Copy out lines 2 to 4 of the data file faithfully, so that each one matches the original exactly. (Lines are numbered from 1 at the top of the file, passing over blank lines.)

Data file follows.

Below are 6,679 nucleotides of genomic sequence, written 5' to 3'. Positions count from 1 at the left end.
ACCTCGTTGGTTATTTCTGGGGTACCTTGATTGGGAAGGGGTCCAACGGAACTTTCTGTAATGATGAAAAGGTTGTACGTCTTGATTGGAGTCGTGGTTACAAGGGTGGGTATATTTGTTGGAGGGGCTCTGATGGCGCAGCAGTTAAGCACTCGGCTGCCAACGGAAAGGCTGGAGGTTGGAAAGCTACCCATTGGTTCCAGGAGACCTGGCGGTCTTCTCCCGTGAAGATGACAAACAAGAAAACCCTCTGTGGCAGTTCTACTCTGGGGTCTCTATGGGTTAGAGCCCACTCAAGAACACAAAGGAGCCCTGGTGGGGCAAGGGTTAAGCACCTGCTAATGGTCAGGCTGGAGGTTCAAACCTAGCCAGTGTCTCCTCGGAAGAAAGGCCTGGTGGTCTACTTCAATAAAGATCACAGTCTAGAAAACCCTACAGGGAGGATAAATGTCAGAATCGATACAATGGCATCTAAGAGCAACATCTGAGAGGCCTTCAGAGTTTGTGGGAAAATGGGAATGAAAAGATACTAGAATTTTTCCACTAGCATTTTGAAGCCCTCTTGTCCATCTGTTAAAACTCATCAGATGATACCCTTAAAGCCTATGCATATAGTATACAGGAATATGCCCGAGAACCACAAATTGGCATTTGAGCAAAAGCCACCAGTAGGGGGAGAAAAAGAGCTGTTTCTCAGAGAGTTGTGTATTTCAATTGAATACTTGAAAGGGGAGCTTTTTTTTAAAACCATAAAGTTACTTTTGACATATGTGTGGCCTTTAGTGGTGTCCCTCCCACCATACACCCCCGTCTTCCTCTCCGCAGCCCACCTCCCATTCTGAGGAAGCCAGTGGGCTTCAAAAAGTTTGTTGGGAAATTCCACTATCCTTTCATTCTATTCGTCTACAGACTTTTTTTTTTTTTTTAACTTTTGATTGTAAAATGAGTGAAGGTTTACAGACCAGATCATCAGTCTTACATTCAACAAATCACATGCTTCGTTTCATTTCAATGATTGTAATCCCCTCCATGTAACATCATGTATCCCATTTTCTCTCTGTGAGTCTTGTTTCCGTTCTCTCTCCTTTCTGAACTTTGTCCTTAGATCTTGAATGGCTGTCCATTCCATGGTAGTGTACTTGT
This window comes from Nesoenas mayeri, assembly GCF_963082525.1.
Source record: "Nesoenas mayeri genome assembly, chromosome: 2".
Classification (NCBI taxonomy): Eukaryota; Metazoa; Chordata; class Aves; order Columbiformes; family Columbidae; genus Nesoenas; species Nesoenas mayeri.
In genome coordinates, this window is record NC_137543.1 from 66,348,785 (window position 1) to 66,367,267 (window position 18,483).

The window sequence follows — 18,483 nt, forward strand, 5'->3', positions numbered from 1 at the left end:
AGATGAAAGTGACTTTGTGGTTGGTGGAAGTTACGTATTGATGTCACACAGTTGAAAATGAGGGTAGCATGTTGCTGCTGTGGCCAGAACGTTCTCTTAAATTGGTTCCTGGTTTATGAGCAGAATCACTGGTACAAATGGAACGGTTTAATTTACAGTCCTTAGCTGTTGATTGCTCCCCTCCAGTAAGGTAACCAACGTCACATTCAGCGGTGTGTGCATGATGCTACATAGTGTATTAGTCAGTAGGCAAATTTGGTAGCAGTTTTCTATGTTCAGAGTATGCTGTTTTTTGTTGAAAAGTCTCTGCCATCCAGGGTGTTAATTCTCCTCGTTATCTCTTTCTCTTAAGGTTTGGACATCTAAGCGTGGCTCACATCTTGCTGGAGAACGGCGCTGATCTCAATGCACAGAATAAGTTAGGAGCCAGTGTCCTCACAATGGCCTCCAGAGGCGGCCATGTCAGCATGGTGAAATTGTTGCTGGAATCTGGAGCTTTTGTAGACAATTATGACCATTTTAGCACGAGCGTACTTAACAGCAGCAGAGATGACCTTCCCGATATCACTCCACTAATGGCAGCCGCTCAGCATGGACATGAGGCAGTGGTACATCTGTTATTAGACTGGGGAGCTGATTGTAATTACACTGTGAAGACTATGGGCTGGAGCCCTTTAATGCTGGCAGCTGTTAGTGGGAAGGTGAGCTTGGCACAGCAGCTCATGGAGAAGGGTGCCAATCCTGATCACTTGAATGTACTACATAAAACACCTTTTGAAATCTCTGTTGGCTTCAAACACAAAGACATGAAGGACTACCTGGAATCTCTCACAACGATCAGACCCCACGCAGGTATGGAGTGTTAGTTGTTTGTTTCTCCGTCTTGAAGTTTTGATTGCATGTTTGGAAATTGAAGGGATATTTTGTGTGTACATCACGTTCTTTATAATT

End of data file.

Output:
ACCTCGTTGGTTATTTCTGGGGTACCTTGATTGGGAAGGGGTCCAACGGAACTTTCTGTAATGATGAAAAGGTTGTACGTCTTGATTGGAGTCGTGGTTACAAGGGTGGGTATATTTGTTGGAGGGGCTCTGATGGCGCAGCAGTTAAGCACTCGGCTGCCAACGGAAAGGCTGGAGGTTGGAAAGCTACCCATTGGTTCCAGGAGACCTGGCGGTCTTCTCCCGTGAAGATGACAAACAAGAAAACCCTCTGTGGCAGTTCTACTCTGGGGTCTCTATGGGTTAGAGCCCACTCAAGAACACAAAGGAGCCCTGGTGGGGCAAGGGTTAAGCACCTGCTAATGGTCAGGCTGGAGGTTCAAACCTAGCCAGTGTCTCCTCGGAAGAAAGGCCTGGTGGTCTACTTCAATAAAGATCACAGTCTAGAAAACCCTACAGGGAGGATAAATGTCAGAATCGATACAATGGCATCTAAGAGCAACATCTGAGAGGCCTTCAGAGTTTGTGGGAAAATGGGAATGAAAAGATACTAGAATTTTTCCACTAGCATTTTGAAGCCCTCTTGTCCATCTGTTAAAACTCATCAGATGATACCCTTAAAGCCTATGCATATAGTATACAGGAATATGCCCGAGAACCACAAATTGGCATTTGAGCAAAAGCCACCAGTAGGGGGAGAAAAAGAGCTGTTTCTCAGAGAGTTGTGTATTTCAATTGAATACTTGAAAGGGGAGCTTTTTTTTAAAACCATAAAGTTACTTTTGACATATGTGTGGCCTTTAGTGGTGTCCCTCCCACCATACACCCCCGTCTTCCTCTCCGCAGCCCACCTCCCATTCTGAGGAAGCCAGTGGGCTTCAAAAAGTTTGTTGGGAAATTCCACTATCCTTTCATTCTATTCGTCTACAGACTTTTTTTTTTTTTTTAACTTTTGATTGTAAAATGAGTGAAGGTTTACAGACCAGATCATCAGTCTTACATTCAACAAATCACATGCTTCGTTTCATTTCAATGATTGTAATCCCCTCCATGTAACATCATGTATCCCATTTTCTCTCTGTGAGTCTTGTTTCCGTTCTCTCTCCTTTCTGAACTTTGTCCTTAGATCTTGAATGGCTGTCCATTCCATGGTAGTGTACTTGT
This window comes from Nesoenas mayeri, assembly GCF_963082525.1.
Source record: "Nesoenas mayeri genome assembly, chromosome: 2".